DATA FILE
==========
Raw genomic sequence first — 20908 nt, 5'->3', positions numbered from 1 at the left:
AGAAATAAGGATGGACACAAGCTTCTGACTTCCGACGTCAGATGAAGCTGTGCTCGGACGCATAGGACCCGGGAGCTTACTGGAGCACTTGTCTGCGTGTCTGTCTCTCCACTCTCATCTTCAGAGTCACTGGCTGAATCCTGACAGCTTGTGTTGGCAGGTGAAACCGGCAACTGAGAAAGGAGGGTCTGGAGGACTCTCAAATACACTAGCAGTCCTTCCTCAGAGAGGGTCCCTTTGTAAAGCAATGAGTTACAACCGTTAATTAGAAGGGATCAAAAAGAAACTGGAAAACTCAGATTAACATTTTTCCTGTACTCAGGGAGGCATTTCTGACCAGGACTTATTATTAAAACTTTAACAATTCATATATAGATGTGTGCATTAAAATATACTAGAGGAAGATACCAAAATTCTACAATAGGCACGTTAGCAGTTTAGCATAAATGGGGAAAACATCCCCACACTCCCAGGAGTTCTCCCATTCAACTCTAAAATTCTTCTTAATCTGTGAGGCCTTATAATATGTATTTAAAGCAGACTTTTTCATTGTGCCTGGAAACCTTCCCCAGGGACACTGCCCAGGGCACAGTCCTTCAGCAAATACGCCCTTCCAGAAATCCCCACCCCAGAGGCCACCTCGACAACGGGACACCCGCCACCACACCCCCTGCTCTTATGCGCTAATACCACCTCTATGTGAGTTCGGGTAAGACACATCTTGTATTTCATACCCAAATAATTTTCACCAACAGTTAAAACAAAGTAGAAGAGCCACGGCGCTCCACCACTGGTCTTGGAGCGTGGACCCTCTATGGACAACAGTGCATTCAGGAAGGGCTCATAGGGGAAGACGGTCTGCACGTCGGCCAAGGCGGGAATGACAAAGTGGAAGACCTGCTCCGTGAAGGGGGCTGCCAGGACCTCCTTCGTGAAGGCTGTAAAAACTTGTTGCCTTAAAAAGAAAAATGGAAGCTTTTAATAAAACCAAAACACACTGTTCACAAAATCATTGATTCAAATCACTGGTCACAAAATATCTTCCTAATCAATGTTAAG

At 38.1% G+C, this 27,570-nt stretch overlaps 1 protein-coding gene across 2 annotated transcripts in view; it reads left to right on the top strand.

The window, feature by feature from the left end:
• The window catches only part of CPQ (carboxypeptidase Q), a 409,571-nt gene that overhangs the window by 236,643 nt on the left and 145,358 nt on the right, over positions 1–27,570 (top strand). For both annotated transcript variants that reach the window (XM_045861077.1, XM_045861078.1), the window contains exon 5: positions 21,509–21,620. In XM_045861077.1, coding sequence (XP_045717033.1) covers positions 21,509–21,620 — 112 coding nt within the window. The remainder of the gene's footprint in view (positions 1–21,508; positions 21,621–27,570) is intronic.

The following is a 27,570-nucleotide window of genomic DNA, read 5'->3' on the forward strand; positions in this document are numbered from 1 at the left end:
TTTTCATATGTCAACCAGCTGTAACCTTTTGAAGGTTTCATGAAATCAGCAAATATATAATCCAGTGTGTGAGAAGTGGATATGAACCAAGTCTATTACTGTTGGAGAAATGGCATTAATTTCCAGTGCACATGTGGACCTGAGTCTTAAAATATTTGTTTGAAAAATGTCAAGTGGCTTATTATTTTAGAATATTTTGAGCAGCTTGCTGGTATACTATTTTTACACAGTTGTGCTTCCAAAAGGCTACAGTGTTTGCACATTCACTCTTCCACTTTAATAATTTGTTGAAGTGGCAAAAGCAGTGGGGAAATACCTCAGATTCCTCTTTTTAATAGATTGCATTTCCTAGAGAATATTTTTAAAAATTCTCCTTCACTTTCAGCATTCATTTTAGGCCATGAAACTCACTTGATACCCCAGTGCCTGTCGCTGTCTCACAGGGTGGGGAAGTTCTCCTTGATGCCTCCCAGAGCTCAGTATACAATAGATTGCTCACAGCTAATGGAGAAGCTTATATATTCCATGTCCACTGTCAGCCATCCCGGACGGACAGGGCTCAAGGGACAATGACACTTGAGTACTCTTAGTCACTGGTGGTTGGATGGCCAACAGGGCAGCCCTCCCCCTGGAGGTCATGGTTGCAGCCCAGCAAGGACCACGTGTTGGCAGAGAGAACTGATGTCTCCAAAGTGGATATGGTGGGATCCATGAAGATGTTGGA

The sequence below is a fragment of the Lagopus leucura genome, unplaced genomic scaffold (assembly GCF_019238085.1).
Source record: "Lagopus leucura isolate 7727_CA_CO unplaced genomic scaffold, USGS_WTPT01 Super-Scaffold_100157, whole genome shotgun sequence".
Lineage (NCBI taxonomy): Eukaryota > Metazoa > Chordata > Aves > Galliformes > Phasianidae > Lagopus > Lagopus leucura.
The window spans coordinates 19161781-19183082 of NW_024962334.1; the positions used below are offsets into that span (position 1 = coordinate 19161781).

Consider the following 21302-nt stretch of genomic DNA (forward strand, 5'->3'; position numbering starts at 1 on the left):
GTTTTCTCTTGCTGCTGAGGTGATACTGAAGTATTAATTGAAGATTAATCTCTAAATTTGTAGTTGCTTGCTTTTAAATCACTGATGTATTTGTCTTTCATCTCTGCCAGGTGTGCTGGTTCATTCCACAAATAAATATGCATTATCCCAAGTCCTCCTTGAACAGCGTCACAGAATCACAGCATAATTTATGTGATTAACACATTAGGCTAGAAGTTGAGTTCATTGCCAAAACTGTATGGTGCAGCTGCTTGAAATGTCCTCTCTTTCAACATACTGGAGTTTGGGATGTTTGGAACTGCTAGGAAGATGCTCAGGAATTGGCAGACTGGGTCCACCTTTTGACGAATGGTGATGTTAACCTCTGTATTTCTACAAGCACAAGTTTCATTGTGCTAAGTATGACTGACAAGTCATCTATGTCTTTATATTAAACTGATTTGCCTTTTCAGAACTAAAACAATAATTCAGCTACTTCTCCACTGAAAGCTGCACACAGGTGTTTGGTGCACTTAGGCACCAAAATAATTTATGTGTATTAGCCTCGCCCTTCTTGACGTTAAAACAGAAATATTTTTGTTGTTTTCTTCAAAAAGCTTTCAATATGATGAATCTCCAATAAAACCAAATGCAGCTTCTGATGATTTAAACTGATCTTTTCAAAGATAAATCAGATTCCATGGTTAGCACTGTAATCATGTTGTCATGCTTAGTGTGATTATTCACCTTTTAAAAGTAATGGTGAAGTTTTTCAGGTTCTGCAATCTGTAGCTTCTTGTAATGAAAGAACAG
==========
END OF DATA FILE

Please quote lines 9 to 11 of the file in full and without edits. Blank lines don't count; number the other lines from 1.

Source record: "Lagopus leucura isolate 7727_CA_CO unplaced genomic scaffold, USGS_WTPT01 Super-Scaffold_100157, whole genome shotgun sequence".
Lineage (NCBI taxonomy): Eukaryota > Metazoa > Chordata > Aves > Galliformes > Phasianidae > Lagopus > Lagopus leucura.
The window spans coordinates 19161781-19183082 of NW_024962334.1; the positions used below are offsets into that span (position 1 = coordinate 19161781).